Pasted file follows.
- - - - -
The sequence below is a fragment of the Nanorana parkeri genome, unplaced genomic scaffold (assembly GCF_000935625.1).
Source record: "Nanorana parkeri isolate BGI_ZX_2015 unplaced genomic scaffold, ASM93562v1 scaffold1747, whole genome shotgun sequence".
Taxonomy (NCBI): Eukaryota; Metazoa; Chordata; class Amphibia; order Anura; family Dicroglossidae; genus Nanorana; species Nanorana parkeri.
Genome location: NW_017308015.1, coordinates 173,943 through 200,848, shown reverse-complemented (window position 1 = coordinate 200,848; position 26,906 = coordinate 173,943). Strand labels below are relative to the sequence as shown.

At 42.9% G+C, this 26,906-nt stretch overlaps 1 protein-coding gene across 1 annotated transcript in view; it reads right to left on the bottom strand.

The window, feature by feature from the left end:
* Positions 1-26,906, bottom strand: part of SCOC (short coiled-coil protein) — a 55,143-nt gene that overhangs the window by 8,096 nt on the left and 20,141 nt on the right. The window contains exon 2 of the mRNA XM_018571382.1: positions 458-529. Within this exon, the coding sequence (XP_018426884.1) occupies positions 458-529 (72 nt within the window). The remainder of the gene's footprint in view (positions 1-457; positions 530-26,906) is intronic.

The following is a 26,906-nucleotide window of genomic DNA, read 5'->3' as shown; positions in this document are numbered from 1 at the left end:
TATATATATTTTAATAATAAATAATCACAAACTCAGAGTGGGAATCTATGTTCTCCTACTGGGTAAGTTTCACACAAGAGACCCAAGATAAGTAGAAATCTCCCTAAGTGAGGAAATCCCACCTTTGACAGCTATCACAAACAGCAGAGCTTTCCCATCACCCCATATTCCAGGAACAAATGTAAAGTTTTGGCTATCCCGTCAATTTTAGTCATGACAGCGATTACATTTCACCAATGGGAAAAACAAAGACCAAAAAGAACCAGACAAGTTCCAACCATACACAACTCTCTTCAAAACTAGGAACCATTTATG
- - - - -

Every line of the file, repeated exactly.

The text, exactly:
The sequence below is a fragment of the Nanorana parkeri genome, unplaced genomic scaffold (assembly GCF_000935625.1).
Source record: "Nanorana parkeri isolate BGI_ZX_2015 unplaced genomic scaffold, ASM93562v1 scaffold1747, whole genome shotgun sequence".
Taxonomy (NCBI): Eukaryota; Metazoa; Chordata; class Amphibia; order Anura; family Dicroglossidae; genus Nanorana; species Nanorana parkeri.
Genome location: NW_017308015.1, coordinates 173,943 through 200,848, shown reverse-complemented (window position 1 = coordinate 200,848; position 26,906 = coordinate 173,943). Strand labels below are relative to the sequence as shown.

At 42.9% G+C, this 26,906-nt stretch overlaps 1 protein-coding gene across 1 annotated transcript in view; it reads right to left on the bottom strand.

The window, feature by feature from the left end:
* Positions 1-26,906, bottom strand: part of SCOC (short coiled-coil protein) — a 55,143-nt gene that overhangs the window by 8,096 nt on the left and 20,141 nt on the right. The window contains exon 2 of the mRNA XM_018571382.1: positions 458-529. Within this exon, the coding sequence (XP_018426884.1) occupies positions 458-529 (72 nt within the window). The remainder of the gene's footprint in view (positions 1-457; positions 530-26,906) is intronic.

The following is a 26,906-nucleotide window of genomic DNA, read 5'->3' as shown; positions in this document are numbered from 1 at the left end:
TATATATATTTTAATAATAAATAATCACAAACTCAGAGTGGGAATCTATGTTCTCCTACTGGGTAAGTTTCACACAAGAGACCCAAGATAAGTAGAAATCTCCCTAAGTGAGGAAATCCCACCTTTGACAGCTATCACAAACAGCAGAGCTTTCCCATCACCCCATATTCCAGGAACAAATGTAAAGTTTTGGCTATCCCGTCAATTTTAGTCATGACAGCGATTACATTTCACCAATGGGAAAAACAAAGACCAAAAAGAACCAGACAAGTTCCAACCATACACAACTCTCTTCAAAACTAGGAACCATTTATG